James Eustis was elected to the U.S. Senate in the same year that his wife, Ellen (daughter of Henry S. Buckner; see OR135), purchased this lot, and they hired Freret to design their house. The result, perhaps the most individualistic of the nineteenth-century houses in the Garden District, reflects the period interest in exotic styles and in the three-dimensional play of forms, light and shade, textures and materials. The facade of the two-story building of painted brick is set back in three stages, each topped by an enormous projecting gable ornamented with bargeboards, pendants, and massive brackets. A single-story gallery covers only two of the stages, contributing to this theatrical composition. The side facade includes a balconied window set within a projecting gable. This extravagant exterior adorns a quite simple, conventional plan; each of the principal facade’s projecting stages and its gable correspond to an interior unit of space. The central unit contains a central hall, flanked on one side by double parlors and, on the other, by the living and dining rooms. After 1884, when Eustis was appointed ambassador to France, the house was leased until purchased by architect Julius Koch and his wife, Annie, in 1903. It was restored by Julius’s son, architect Richard Koch, who lived here for many years.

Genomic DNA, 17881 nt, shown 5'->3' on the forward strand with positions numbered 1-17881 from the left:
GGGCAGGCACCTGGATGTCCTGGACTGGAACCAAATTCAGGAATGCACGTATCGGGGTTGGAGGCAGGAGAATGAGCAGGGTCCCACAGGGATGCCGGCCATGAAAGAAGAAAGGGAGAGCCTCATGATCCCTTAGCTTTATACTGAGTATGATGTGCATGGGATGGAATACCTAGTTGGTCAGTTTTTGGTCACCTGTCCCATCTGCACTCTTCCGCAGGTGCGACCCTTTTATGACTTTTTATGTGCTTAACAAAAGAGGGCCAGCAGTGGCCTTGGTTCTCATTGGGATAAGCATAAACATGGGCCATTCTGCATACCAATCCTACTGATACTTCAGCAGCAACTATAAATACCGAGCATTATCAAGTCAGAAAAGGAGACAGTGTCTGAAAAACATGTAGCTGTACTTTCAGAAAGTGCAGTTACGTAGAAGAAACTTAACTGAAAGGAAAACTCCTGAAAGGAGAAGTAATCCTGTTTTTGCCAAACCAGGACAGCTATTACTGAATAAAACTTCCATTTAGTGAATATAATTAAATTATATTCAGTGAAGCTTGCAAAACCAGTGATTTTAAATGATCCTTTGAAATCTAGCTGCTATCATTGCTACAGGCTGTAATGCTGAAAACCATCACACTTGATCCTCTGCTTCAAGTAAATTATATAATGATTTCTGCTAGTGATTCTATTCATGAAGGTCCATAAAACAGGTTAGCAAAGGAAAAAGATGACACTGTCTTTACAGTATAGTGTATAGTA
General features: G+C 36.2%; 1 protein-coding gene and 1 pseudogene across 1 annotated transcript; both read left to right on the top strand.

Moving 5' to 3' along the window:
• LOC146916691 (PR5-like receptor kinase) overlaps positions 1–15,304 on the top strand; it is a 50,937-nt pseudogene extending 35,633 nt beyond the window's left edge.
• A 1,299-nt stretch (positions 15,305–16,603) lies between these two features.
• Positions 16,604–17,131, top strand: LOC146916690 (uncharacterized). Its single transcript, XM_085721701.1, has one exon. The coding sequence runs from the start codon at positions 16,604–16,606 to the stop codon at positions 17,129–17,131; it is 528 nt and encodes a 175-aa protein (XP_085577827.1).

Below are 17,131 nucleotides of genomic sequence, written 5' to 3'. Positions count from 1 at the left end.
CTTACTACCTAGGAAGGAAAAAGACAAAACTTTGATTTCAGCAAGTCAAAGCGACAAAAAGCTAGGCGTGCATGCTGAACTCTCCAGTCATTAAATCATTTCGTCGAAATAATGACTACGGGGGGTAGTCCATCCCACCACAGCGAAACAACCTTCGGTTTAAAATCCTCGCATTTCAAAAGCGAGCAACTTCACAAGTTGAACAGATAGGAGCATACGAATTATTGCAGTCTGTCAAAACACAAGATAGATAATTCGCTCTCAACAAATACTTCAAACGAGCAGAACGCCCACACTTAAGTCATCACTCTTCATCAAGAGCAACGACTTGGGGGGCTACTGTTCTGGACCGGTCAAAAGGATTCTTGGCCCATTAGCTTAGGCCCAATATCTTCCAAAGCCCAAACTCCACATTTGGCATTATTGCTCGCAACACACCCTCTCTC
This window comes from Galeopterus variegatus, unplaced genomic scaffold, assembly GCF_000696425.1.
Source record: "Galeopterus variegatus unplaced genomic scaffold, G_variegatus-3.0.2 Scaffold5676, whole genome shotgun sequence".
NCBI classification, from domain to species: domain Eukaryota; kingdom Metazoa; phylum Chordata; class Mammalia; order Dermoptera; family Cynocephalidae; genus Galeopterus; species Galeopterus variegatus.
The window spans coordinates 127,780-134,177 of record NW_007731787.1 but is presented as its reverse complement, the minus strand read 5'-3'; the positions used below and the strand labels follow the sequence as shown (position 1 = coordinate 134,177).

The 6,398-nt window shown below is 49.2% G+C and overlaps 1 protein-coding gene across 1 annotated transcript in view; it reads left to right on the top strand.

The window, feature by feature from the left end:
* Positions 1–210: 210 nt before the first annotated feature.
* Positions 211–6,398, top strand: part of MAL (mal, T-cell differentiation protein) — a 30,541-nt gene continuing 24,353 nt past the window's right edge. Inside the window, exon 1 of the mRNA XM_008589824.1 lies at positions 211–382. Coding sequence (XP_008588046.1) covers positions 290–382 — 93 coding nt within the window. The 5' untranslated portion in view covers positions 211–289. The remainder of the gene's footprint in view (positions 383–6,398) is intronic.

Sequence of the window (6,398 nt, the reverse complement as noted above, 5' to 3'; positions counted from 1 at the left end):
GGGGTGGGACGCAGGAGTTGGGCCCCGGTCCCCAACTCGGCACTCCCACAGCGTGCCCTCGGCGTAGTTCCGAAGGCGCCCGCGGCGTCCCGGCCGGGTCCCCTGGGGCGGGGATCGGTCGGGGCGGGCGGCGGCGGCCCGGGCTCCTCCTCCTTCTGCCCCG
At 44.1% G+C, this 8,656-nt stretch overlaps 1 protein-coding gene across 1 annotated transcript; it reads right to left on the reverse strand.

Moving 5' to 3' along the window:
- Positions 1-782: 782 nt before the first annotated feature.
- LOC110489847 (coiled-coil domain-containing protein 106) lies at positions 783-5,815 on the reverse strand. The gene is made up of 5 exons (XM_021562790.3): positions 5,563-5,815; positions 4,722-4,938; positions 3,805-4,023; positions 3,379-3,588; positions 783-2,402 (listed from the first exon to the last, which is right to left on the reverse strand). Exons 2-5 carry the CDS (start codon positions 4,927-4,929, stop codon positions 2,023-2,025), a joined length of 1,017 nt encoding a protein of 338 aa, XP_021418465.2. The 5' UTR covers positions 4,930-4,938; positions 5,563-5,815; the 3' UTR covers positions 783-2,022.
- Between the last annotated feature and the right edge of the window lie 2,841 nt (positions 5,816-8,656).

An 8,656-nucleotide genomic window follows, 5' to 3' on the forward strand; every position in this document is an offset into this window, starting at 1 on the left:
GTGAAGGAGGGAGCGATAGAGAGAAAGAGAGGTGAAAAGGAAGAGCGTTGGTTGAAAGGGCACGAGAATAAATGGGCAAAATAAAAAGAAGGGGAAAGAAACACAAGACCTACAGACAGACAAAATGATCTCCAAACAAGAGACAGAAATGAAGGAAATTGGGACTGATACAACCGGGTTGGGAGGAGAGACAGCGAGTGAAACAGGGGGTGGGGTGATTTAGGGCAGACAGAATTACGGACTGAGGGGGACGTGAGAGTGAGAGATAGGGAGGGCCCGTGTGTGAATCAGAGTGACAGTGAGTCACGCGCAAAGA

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James and Ellen Eustis House
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